India reacts with grief, outrage over Wisconsin killing of Sikhs
Indian Prime Minister Manmohan Singh, himself a Sikh, said in a statement Monday that he was shocked and saddened by the news and extended his condolences to the families of the victims.
“India stands in solidarity with all the peace-loving Americans who have condemned this violence,” he said, adding that he hoped “such violent acts are not repeated in the future.”
On Sunday, a gunman said to be tattooed, white and in his 40s opened fire on worshippers at a suburban Sikh gurdwara, or temple, in Oak Creek, Wisc., before he was shot dead by police. His motives were not clear, although local police labeled it a case of “domestic terrorism.” Initial reports were that he acted alone. The FBI has launched an investigation.
India has a growing problem with gun violence, and ranks second worldwide in absolute numbers of civilian guns at 40 million, according to gunpolicy.org, a website hosted by the School of Public Health at the University of Sydney in Australia. However, guns and ammunition are strictly regulated in India and their numbers and use pales beside America’s estimated 270 million firearms. India has more than 3 guns for every 100 people, compared with about 89 guns per 100 Americans, the world leaders.
“The gun culture in America is a bit disturbing,” said Rohan Sabharwal, 23, a Sikh dressed in an orange turban shopping in a Delhi market. “It’s a sad, regrettable thing to have this happen.”
At the Golden Temple in Amritsar near the Pakistan border, one of the Sikh religion’s most sacred shrines, officials said they were planning a three-day prayer vigil in honor of the victims. “We are still in shock after the incident,” Avtar Singh, the president of the trust that runs the temple, told local media.
Protesters Monday in the Indian state of Jammu and Kashmir blocked a national highway and waved banners calling for stronger U.S. gun laws. And Sikh parties pledged to mount a peaceful demonstration in front of the U.S. Embassy in New Delhi, as U.S. Ambassador Nancy Powell visited New Delhi's largest Sikh gurdwara in a show of solidarity over what she described as a "ghastly act of violence."
As part of their religious heritage, Sikh male Indians wear long beards and turbans to cover their uncut hair. Since Sept. 11, 2001, however, Sikhs and other South Asians have been the victims of mistaken identity, starting just four days after the World Trade Center attack when a Sikh gas station owner in Mesa, Ariz., was mistaken for an Arab Muslim and killed.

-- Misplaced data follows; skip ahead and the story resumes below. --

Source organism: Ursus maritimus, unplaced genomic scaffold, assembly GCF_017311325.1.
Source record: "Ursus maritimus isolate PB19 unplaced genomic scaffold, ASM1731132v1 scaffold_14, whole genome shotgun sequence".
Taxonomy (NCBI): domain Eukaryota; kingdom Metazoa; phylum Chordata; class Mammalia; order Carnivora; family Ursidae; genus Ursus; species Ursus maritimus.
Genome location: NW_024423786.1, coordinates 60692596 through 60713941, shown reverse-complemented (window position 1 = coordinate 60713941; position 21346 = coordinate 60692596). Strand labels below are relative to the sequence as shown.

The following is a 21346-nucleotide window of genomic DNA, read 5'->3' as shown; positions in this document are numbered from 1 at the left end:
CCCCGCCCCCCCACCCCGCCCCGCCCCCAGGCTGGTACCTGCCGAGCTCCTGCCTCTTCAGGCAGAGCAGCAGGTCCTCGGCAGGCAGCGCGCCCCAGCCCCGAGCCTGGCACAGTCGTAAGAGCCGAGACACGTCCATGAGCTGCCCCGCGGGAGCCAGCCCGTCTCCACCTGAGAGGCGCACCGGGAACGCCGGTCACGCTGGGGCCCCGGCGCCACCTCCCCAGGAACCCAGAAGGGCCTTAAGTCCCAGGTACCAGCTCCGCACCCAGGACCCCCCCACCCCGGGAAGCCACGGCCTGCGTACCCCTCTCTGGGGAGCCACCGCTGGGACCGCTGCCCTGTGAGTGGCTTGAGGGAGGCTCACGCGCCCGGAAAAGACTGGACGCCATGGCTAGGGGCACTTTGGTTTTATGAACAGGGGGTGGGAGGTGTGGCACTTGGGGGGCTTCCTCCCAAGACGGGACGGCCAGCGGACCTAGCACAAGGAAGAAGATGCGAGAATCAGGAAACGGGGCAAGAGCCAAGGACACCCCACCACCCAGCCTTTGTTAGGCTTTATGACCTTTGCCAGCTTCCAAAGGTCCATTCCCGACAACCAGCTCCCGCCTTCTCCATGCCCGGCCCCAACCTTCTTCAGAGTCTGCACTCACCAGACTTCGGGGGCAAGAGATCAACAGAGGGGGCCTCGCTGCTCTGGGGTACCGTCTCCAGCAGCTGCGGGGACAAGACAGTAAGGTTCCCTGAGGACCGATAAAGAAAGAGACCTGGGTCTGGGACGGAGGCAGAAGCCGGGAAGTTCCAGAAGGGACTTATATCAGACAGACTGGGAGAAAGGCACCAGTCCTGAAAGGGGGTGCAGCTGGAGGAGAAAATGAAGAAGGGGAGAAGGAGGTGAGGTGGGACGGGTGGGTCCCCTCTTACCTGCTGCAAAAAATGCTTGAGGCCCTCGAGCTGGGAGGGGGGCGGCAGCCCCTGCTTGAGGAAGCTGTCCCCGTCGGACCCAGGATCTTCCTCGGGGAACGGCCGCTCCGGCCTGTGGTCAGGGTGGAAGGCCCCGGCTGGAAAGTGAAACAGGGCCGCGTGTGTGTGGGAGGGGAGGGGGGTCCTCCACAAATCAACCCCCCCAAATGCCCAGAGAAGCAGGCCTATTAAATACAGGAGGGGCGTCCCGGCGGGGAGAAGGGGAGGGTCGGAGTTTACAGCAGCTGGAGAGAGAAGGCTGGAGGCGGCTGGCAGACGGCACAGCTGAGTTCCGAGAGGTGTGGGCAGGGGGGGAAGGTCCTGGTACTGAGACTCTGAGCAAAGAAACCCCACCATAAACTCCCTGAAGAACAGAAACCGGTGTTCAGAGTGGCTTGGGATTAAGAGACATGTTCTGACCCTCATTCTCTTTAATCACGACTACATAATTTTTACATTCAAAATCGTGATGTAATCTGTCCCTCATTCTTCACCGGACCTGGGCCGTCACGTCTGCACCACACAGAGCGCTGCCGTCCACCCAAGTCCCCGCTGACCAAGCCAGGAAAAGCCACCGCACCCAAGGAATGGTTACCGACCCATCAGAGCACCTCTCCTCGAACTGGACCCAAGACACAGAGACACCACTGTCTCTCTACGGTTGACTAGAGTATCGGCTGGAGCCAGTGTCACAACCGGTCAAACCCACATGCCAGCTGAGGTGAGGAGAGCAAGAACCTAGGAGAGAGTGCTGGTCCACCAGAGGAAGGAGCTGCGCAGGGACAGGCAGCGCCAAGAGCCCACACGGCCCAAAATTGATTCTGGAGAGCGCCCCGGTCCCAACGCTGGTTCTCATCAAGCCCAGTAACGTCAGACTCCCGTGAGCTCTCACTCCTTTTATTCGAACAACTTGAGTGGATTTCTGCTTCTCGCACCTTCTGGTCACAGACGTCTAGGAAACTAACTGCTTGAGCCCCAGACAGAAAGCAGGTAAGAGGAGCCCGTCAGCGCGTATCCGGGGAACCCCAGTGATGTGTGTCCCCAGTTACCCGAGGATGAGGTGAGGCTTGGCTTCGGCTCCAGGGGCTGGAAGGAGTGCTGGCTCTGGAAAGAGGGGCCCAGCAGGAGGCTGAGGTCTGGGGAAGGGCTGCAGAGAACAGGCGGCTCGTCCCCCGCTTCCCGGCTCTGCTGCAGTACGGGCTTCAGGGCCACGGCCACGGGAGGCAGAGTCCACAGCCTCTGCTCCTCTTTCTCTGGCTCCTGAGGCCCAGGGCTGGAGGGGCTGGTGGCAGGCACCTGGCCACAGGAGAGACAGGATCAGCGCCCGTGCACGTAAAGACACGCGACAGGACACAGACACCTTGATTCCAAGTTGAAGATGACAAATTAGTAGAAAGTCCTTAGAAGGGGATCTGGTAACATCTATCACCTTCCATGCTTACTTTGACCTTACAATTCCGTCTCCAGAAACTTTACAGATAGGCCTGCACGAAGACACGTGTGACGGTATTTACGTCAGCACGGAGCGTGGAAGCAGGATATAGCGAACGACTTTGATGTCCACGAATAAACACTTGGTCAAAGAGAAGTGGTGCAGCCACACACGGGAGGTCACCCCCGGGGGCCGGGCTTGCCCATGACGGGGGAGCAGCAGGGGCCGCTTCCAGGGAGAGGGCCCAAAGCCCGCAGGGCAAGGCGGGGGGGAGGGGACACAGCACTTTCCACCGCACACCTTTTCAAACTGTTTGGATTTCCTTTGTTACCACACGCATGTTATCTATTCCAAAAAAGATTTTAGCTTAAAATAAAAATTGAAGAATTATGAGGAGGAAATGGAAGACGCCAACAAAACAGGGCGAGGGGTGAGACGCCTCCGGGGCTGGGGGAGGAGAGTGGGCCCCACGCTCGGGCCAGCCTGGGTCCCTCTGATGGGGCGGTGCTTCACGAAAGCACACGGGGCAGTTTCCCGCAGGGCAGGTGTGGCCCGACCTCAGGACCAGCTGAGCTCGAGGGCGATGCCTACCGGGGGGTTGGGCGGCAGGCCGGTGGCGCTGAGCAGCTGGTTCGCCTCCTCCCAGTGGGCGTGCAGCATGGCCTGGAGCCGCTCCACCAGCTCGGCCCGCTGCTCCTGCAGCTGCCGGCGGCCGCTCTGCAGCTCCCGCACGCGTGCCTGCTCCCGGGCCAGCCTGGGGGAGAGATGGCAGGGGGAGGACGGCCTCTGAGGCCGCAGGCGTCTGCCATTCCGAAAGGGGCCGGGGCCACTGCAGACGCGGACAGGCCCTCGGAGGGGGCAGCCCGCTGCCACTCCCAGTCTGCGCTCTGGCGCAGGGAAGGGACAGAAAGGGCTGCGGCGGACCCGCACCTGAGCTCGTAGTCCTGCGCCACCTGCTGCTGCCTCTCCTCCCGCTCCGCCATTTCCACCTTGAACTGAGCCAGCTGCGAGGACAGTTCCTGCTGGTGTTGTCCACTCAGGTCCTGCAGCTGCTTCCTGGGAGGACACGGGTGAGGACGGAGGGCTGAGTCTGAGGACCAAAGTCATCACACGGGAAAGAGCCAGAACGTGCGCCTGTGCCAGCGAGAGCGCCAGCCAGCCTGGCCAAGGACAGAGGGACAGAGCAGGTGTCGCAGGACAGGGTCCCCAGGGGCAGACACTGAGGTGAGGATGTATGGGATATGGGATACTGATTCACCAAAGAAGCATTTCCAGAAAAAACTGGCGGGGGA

Since then, according to the Sikh Coalition, a New York-based activist group, there have been some 700 cases of random violence, killings, vandalism, bullying, beatings and intimidation against the Sikh community in the U.S.
Arvinder Kaur, an English professor at Post-Graduate Government College for Girls in Chandigarh, said her American Sikh relatives don’t wear turbans so they are better able to blend in.
“But I’m concerned for them,” she said, although she’s not going to cancel a planned trip to the U.S. “We can’t be scared. We can’t let these people get away with this kind of discrimination.”
About 3,000 Sikh families live in southeastern Wisconsin, according to the local Journal Sentinel newspaper, part of the estimated 250,000 to 500,000 living in the United States and 25 million worldwide. Sikhism, a monotheistic religion founded in the Punjab region of India in the 15th century, broke with Hinduism partly over its opposition to the caste system. The first U.S. gurdwara was established in Stockton in 1912.
The Sikh’s headgear has also created misunderstandings with U.S. airport security. In late 2010, a senior Indian diplomat was told he had to remove his turban, a request that Sikhs consider offensive. After a 30-minute standoff, the diplomat’s identity was verified and he was allowed to proceed without a body search, but the incident made headlines in India.
Sikhs for Justice, which describes itself as a U.S.-based human rights advocacy group, said in a statement that it was donating $10,000 to the badly wounded Wisconsin police officer who risked his life in the attack and likely saved many other Sikhs. The officer was taken to a Milwaukee hospital and is expected to survive.
But the group also said the U.S. needed to do a better job protecting Sikhs and members of other religious minorities. The U.S. claims “to be [a] savior of religious minorities across the world but has miserably failed to protect the religious minorities at home,” the group said, adding that more training was needed to create awareness about religious minorities.
-- By Mark Magnier
Photo: Indian Sikhs shout slogans during a protest in New Delhi on Monday, expressing anger over Sunday's killing of six Sikhs at a temple in Wisconsin. Credit: Manish Swarup / Associated Press.